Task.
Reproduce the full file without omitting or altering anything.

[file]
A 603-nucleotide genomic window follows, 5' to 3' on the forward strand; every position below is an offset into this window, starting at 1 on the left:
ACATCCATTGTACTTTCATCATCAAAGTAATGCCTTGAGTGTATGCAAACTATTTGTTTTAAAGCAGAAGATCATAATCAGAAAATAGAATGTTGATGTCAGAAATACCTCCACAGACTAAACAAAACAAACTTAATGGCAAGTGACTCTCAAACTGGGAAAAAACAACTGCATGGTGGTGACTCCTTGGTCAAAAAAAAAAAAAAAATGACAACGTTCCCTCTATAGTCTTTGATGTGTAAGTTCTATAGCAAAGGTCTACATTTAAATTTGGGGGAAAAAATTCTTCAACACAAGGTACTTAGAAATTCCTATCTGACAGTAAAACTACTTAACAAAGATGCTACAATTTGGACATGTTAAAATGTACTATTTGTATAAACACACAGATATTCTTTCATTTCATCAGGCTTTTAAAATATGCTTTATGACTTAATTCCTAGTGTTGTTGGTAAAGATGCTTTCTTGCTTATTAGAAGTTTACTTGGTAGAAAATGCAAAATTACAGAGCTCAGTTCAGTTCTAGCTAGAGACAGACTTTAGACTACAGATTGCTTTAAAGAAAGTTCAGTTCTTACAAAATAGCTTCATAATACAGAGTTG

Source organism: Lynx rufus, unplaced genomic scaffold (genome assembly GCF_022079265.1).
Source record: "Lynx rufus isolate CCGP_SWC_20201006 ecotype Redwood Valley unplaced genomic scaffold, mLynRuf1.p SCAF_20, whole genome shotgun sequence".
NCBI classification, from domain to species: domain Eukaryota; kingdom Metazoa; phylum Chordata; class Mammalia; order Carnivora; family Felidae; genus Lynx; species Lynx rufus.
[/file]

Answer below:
A 603-nucleotide genomic window follows, 5' to 3' on the forward strand; every position below is an offset into this window, starting at 1 on the left:
ACATCCATTGTACTTTCATCATCAAAGTAATGCCTTGAGTGTATGCAAACTATTTGTTTTAAAGCAGAAGATCATAATCAGAAAATAGAATGTTGATGTCAGAAATACCTCCACAGACTAAACAAAACAAACTTAATGGCAAGTGACTCTCAAACTGGGAAAAAACAACTGCATGGTGGTGACTCCTTGGTCAAAAAAAAAAAAAAAATGACAACGTTCCCTCTATAGTCTTTGATGTGTAAGTTCTATAGCAAAGGTCTACATTTAAATTTGGGGGAAAAAATTCTTCAACACAAGGTACTTAGAAATTCCTATCTGACAGTAAAACTACTTAACAAAGATGCTACAATTTGGACATGTTAAAATGTACTATTTGTATAAACACACAGATATTCTTTCATTTCATCAGGCTTTTAAAATATGCTTTATGACTTAATTCCTAGTGTTGTTGGTAAAGATGCTTTCTTGCTTATTAGAAGTTTACTTGGTAGAAAATGCAAAATTACAGAGCTCAGTTCAGTTCTAGCTAGAGACAGACTTTAGACTACAGATTGCTTTAAAGAAAGTTCAGTTCTTACAAAATAGCTTCATAATACAGAGTTG

Source organism: Lynx rufus, unplaced genomic scaffold (genome assembly GCF_022079265.1).
Source record: "Lynx rufus isolate CCGP_SWC_20201006 ecotype Redwood Valley unplaced genomic scaffold, mLynRuf1.p SCAF_20, whole genome shotgun sequence".
NCBI classification, from domain to species: domain Eukaryota; kingdom Metazoa; phylum Chordata; class Mammalia; order Carnivora; family Felidae; genus Lynx; species Lynx rufus.